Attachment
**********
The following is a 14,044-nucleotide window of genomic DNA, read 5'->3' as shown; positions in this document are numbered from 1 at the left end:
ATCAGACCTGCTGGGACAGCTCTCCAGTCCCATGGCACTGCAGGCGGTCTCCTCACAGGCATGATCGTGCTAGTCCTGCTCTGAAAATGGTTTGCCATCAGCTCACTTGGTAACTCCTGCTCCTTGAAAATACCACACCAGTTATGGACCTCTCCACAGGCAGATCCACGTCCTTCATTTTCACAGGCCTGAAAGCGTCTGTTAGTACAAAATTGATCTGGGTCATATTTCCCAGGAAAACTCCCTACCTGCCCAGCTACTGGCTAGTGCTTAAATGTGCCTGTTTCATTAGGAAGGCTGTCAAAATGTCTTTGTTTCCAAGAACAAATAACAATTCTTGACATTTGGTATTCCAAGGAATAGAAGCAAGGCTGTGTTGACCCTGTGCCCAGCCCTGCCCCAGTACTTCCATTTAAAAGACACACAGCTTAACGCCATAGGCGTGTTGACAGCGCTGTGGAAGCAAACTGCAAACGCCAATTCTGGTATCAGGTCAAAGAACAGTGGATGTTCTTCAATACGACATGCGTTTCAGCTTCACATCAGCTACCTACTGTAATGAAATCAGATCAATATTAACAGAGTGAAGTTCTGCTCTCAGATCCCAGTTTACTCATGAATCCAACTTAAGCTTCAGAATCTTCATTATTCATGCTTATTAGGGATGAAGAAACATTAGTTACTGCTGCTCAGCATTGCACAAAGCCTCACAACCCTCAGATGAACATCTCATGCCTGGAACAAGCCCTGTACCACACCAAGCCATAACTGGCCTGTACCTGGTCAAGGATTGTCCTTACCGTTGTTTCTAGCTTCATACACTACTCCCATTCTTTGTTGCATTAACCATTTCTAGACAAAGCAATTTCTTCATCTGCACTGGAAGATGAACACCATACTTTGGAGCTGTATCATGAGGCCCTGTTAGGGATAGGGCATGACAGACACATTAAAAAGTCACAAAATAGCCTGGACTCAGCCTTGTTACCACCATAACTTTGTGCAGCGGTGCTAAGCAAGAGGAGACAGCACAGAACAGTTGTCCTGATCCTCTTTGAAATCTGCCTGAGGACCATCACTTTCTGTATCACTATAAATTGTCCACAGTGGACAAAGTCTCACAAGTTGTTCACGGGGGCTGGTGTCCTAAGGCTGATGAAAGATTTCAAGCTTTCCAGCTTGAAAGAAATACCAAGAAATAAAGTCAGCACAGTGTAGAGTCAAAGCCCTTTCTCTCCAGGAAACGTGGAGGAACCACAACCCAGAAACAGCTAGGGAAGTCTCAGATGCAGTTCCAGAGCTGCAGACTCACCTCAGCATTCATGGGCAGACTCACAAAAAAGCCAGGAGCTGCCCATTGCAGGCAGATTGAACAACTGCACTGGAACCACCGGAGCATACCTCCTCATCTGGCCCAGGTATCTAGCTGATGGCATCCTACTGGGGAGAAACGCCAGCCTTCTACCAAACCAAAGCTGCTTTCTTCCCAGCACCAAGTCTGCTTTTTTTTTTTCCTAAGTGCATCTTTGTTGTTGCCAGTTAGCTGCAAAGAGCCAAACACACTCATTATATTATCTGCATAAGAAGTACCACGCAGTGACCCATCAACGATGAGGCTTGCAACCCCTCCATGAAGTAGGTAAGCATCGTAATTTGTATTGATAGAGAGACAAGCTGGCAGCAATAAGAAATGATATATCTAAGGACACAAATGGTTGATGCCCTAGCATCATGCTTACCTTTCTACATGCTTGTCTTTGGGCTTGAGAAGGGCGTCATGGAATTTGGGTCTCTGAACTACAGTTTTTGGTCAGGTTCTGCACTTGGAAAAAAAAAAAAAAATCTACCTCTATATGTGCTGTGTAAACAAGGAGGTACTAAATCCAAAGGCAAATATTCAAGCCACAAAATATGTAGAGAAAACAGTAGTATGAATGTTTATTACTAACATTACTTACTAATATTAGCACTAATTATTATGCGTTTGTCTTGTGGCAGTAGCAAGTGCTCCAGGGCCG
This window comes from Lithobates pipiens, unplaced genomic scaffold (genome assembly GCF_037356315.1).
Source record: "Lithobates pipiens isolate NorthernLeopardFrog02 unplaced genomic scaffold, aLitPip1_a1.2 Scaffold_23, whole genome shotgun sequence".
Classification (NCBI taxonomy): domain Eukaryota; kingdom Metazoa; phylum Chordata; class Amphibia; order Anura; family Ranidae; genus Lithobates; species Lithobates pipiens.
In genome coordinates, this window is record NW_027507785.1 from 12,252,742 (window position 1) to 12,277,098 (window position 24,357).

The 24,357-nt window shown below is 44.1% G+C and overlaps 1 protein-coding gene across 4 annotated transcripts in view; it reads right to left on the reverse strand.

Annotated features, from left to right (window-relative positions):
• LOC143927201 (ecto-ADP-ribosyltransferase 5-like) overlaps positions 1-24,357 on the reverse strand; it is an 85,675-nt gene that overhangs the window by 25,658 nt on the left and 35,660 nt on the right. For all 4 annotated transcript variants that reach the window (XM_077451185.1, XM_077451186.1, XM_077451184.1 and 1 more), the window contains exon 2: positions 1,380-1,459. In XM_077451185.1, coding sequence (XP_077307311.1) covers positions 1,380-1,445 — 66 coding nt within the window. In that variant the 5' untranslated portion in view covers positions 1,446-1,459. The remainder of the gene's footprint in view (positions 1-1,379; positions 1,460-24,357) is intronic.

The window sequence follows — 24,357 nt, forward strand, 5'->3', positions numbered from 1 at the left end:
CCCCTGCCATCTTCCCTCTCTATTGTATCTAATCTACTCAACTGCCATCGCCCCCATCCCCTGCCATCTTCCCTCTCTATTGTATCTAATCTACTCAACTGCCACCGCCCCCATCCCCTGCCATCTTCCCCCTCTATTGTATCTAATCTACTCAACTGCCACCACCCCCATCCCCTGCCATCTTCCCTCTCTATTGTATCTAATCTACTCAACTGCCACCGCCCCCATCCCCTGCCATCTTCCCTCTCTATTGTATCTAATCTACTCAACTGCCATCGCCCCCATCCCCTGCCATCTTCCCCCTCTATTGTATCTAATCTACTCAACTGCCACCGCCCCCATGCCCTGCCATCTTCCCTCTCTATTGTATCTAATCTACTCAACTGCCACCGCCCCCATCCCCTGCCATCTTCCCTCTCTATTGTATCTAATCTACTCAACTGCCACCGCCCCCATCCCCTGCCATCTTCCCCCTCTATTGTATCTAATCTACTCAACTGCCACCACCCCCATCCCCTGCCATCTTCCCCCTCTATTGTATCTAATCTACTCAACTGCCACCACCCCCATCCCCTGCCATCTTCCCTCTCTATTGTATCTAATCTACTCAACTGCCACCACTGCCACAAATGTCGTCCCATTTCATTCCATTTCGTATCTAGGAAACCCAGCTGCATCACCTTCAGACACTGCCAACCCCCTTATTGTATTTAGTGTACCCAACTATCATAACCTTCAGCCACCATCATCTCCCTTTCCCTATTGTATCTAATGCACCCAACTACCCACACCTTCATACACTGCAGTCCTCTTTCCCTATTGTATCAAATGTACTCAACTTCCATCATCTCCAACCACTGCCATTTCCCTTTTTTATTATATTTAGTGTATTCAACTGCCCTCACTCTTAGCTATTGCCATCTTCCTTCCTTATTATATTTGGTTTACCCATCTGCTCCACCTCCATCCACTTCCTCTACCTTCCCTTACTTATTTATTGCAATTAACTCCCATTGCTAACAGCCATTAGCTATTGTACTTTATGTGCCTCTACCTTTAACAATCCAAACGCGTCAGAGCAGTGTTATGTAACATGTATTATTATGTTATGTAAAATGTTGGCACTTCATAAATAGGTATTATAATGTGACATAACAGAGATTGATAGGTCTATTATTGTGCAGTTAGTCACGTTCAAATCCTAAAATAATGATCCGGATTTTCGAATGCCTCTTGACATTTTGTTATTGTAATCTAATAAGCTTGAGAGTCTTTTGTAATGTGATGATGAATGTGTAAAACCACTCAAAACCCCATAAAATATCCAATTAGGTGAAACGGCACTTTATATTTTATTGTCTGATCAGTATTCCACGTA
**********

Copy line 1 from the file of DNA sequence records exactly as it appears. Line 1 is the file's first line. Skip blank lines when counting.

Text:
The following is a 14,044-nucleotide window of genomic DNA, read 5'->3' as shown; positions in this document are numbered from 1 at the left end: